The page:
Ah, but what if the patient were actually smiling? If not on the outside then inside, filled with joy? Who’s to judge whether anyone – no matter how hopeless their state seems to be – because of, and with, their own beliefs, might not be perfectly content (as long as comfortable) to leave this world and move on to the next? In an atheist’s language: to be dying. No one can know that isn’t how it is – on the inside. Happy!
And that is why euthanasia is so wrong. And why a care-giver should always have hope.
And so one tries! Surrounded as I am by the paintings and statues of the Christian tradition – reminders of the family we strive to be near and the Heaven we long to be home in, one day. I try to be a witness to their assistance in my struggles and to keep smiling – visibly, to show my gratitude to Tom and convince him of the value of his help and prove I don’t mind.
But, of course, this is MS. With all it’s emotional lability (which, literally, is brain-damage) and it ain’t always pretty! In fact it can be positively nasty: laughing/crying for all the wrong reasons; neurotic; panicky; quick to explode in temper (pain doesn’t help!); loud/timid/exceptionally nervous; insecure; anxious; afraid. It goes on and it’s difficult for anyone to deal with. It is often unrecognisable, even to the patient – in this case to me.
As someone who does have a faith, this, can only be the work of the Enemy.
To others unjustified, it leaves you looking like a hypocrite, feeling guilty, and very alone.
This is multiple sclerosis, in all it’s sclerotic glory: eating away at the essence of who you are and maybe finishing only when there’s nothing left of worth.
Except what God can find in your intrinsic dignity and the prayer you leave behind on the silent air-waves.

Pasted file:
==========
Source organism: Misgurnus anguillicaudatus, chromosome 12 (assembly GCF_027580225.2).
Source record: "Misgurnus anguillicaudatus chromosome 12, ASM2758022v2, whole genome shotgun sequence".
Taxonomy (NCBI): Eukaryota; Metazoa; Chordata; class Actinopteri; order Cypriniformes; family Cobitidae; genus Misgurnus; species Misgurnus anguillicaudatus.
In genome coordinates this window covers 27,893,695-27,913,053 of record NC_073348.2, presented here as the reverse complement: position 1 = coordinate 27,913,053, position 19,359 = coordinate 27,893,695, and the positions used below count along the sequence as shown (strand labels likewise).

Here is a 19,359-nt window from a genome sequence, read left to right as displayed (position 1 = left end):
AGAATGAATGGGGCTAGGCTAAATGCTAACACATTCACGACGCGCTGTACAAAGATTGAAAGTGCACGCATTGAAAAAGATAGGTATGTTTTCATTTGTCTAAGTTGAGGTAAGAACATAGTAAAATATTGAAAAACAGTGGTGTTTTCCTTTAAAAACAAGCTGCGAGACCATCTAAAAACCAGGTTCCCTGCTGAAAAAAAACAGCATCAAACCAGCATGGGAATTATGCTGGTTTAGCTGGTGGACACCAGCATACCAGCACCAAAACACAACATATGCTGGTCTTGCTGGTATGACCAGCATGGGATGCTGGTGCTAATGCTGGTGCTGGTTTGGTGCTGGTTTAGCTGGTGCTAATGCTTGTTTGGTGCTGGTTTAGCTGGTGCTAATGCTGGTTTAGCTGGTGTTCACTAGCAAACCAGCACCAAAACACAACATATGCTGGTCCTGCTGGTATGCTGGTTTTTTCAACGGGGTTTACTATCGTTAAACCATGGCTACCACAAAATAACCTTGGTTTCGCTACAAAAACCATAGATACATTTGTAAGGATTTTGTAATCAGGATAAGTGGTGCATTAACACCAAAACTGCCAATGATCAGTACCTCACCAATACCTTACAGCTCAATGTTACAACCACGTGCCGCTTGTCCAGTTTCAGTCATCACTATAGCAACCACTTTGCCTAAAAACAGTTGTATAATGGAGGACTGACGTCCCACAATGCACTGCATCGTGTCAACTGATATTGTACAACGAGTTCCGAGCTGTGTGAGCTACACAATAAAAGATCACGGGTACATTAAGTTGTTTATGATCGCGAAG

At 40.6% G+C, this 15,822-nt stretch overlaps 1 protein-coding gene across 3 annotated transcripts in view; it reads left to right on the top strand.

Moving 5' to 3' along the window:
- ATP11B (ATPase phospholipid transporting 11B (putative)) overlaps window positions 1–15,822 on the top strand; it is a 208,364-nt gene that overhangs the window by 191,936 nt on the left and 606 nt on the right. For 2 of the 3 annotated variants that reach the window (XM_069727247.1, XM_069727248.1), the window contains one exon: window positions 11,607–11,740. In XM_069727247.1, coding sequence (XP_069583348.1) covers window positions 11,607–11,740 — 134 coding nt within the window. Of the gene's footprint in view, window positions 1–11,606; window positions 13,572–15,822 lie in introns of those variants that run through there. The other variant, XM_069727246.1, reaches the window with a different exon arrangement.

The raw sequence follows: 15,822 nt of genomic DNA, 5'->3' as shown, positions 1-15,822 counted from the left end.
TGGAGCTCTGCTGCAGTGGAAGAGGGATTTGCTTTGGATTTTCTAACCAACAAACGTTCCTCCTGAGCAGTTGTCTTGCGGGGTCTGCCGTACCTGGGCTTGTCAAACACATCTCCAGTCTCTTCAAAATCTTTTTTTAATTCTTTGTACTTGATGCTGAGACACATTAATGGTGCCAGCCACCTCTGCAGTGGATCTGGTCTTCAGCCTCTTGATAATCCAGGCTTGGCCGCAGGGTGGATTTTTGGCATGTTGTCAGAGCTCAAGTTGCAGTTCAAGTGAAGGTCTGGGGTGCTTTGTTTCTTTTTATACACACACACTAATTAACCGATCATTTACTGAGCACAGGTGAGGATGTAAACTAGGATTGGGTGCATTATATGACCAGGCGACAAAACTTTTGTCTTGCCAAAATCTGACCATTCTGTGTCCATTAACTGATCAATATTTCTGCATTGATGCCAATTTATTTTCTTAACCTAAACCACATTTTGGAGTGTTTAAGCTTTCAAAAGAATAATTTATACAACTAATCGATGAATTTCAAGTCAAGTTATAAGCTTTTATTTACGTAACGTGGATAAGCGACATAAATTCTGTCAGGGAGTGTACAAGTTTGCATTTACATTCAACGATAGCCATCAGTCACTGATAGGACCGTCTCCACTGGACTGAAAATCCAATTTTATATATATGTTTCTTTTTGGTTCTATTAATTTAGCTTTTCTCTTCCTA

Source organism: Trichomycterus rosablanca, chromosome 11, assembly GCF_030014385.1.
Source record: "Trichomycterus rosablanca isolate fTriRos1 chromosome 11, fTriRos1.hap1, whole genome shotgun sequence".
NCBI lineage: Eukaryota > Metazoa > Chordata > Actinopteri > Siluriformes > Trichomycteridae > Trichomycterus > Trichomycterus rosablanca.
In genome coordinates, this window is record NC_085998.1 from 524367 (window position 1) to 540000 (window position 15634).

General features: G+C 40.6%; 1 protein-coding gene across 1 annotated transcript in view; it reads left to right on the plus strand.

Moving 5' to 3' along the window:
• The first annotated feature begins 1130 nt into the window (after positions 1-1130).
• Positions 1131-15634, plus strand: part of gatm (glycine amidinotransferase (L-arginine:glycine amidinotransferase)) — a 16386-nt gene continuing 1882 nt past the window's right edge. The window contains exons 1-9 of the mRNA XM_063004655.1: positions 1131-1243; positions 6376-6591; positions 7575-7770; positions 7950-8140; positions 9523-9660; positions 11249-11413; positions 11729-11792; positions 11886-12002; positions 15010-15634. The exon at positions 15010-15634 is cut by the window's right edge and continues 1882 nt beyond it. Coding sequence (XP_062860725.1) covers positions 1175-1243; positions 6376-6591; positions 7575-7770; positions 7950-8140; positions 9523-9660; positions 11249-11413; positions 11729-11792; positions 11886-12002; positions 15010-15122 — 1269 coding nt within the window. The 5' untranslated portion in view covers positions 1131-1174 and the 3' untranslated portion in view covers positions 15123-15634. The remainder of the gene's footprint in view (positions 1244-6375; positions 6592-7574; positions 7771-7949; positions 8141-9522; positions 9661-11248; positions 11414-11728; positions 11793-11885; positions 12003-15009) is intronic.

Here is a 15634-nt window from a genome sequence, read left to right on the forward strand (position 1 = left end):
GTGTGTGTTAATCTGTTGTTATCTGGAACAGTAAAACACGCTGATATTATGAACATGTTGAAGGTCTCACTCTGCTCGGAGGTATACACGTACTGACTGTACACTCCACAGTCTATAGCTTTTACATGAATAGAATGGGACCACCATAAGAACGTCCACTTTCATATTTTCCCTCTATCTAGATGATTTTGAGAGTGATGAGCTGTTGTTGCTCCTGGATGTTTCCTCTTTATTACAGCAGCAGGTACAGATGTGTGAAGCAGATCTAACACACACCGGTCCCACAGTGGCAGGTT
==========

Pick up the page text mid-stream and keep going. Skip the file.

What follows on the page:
I guess what I’m trying to say – in case you thought I’d lost it and got my blogs mixed up (I do have a quiet one called Pure Catholic)! – is that, no matter what happens to me - or how - no matter if poor, little Lucy has to go and live somewhere else because I can’t cope (but I’ll do whatever I can to prevent that!), then this will have been worth while.
Tom should be a saint, for how much he’s tried. (Oh yes, and last night, as he cooked another of my favourite fish curries, I sensed all would be well when we were discussing – as one does – the media and verbal engineering, and he told me [I paraphrase] that a NIB he read stated (allegedly!): “When this country was religious, people used to care for each other; now, in the modern age, nobody does…” – as if to say, there is no religion any more. God has disappeared as being an old-fashioned figment of our imaginations. No one believes. And Tom was incensed by this, by the message it put across: “I’d like to ask them to imagine a society where, truly, there is no religion. Can you imagine the anarchy and nihilism then? Oh I think,” he continued, “they’d have to admit, there are a lot of religious people now!” Good point, I thought. Clever… Yes, I see a lot of hope for Tom!)
And I am looking forward – though I don’t long for it/need it hastened – to the end, which, I believe, will be a beginning. No worries when I’m gone.
Right, I’m off to work on the MS blog for a bit – the “MonSter” having finally got me! And I might even try to write the novel I meant to write (NaNoWriMo in November!) so I’ll be away for a while.
But, even if I never come back, know it’ll be all right. And I love you.